Sovereign debt relief is expected for Britain, the United States and many other countries around the world, unless they urgently redouble their efforts to reduce greenhouse gas emissions. according to a study.
In the first attempt to adjust credit ratings to account for the economic consequences of the climate emergency, a team of academics led by the University of Cambridge said the lack of action would leave governments paying billions of dollars more to ask borrowed.
The study used artificial intelligence to simulate the economic effects of climate change on Standard and Poor’s ratings of 108 countries over the next 10, 30 and 50 years, and by the end of the century.
It found that climate change had the potential to have a greater impact on credit ratings than the Covid-19 pandemic. If nothing were done to curb the recent trend in greenhouse gas emissions, 63 nations would see a downgrade in 2030, compared to 48 targeted by rating agencies since early 2020.
Sovereign ratings assess the the solvency of nations and they are a key indicator for investors as they assess the risk of more than $ 66 trillion (£ 48 trillion) in government debt. There are 20 degrees or notches that start with the most precious AAA. Any bond with a rating lower than 10 is considered junk.
Among the major developed countries, the study found that the UK was at risk of being downgraded by one notch from its current AA rating by 2030, and the US by two notches from AA +. Germany and Sweden would suffer a three-tier AAA downgrade. The researchers said that the reason the countries with the highest scores received the greatest impact was that they had to keep falling.
More downgrades would follow in the coming decades as the impact of global warming on growth and productivity became more severe, they said.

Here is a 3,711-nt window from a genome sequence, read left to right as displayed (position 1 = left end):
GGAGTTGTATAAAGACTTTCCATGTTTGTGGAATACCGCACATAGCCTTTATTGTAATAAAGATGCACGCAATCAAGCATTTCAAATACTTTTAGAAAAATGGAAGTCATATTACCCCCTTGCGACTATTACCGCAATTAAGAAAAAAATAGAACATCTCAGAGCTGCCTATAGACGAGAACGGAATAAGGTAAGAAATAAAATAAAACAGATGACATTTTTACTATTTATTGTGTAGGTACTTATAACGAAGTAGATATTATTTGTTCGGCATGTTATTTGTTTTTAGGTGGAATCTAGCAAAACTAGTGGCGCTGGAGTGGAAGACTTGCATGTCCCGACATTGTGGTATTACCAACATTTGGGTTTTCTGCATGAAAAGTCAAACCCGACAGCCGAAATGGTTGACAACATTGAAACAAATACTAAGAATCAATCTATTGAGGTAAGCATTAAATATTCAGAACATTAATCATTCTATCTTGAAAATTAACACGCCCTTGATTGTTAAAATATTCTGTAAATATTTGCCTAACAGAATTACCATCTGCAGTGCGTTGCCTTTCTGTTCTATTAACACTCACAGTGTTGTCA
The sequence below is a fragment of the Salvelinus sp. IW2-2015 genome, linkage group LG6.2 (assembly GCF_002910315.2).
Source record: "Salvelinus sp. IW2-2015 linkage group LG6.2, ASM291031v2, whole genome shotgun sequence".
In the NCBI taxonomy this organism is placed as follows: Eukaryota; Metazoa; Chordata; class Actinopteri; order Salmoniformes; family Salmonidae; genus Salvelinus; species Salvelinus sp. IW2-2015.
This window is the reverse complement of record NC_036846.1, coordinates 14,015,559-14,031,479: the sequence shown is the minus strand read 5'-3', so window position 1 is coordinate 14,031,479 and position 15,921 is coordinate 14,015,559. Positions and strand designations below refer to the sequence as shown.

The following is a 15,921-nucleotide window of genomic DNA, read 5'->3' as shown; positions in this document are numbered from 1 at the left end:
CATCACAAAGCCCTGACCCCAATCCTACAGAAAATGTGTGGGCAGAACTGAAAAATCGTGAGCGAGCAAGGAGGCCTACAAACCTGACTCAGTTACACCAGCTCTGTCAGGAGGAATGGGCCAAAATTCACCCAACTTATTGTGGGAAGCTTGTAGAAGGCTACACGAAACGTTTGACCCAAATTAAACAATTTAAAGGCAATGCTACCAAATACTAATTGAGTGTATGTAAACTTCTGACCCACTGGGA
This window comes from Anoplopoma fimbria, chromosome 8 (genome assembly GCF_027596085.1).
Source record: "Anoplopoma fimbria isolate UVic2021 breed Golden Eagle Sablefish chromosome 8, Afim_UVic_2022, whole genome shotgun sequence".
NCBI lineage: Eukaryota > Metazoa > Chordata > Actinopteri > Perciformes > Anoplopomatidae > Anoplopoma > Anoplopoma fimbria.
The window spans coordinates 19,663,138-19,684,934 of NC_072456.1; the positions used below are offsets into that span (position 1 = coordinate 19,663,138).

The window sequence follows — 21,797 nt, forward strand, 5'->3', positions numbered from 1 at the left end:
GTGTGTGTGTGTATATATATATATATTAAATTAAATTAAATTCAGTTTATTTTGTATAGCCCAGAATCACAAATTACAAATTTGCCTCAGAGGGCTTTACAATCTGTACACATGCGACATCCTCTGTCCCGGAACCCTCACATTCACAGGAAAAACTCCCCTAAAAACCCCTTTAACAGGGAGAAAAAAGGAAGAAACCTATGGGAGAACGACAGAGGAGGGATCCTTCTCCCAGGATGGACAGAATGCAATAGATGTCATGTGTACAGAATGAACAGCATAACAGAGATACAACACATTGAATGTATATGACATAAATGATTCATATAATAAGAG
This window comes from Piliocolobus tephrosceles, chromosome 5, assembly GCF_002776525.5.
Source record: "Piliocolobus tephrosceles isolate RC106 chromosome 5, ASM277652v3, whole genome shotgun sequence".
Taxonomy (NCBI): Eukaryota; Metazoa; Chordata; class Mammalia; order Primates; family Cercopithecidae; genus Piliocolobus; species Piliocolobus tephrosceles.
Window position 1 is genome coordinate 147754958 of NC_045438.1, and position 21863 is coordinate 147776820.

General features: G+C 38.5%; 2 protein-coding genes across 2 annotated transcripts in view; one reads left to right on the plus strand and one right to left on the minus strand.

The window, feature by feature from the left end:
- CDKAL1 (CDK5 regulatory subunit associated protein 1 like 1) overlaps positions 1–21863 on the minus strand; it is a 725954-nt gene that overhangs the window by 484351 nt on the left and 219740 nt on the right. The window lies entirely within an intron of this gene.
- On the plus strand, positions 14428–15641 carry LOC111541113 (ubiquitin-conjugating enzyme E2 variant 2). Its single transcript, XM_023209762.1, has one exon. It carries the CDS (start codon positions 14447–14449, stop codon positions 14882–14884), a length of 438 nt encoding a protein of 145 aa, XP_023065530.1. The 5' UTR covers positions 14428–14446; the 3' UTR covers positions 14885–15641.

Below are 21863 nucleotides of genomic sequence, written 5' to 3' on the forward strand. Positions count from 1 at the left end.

In the absence of serious action to curb emissions, 80 countries would face an average cut of 2.48 notches by the end of the century. The UK would be downgraded by 3.5 notches, while the two largest emerging market countries, China and India, would have their debt classified as junk after downgrades of eight and five notches, respectively.
The study said that for the G7 nations (UK, US, Germany, Japan, Canada, France and Italy) plus China, additional interest payments on sovereign debt caused by downgrades induced by weather alone could cost Treasuries between $ 137 billion and $ 205 billion.
Pati Klusak, Norwich Business School and lead author of the report, said: “The 2008 financial crisis showed what happens when rating agencies get it wrong. The climate presents far greater risks and we simply cannot afford to be wrong again.
“Existing climate risk disclosures are often voluntary, unregulated, and disconnected from the latest science. But they don’t have to be. We demonstrate that well-known financial indicators, such as sovereign ratings, can be adjusted to provide scientific information on climate risk for investors.
Regulators such as the US Securities and Exchange Commission and ESMA [European Securities Markets Authority] it should demand that rating agencies begin to reflect these short-term risks of climate change. “
George is Digismak’s reported cum editor with 13 years of experience in Journalism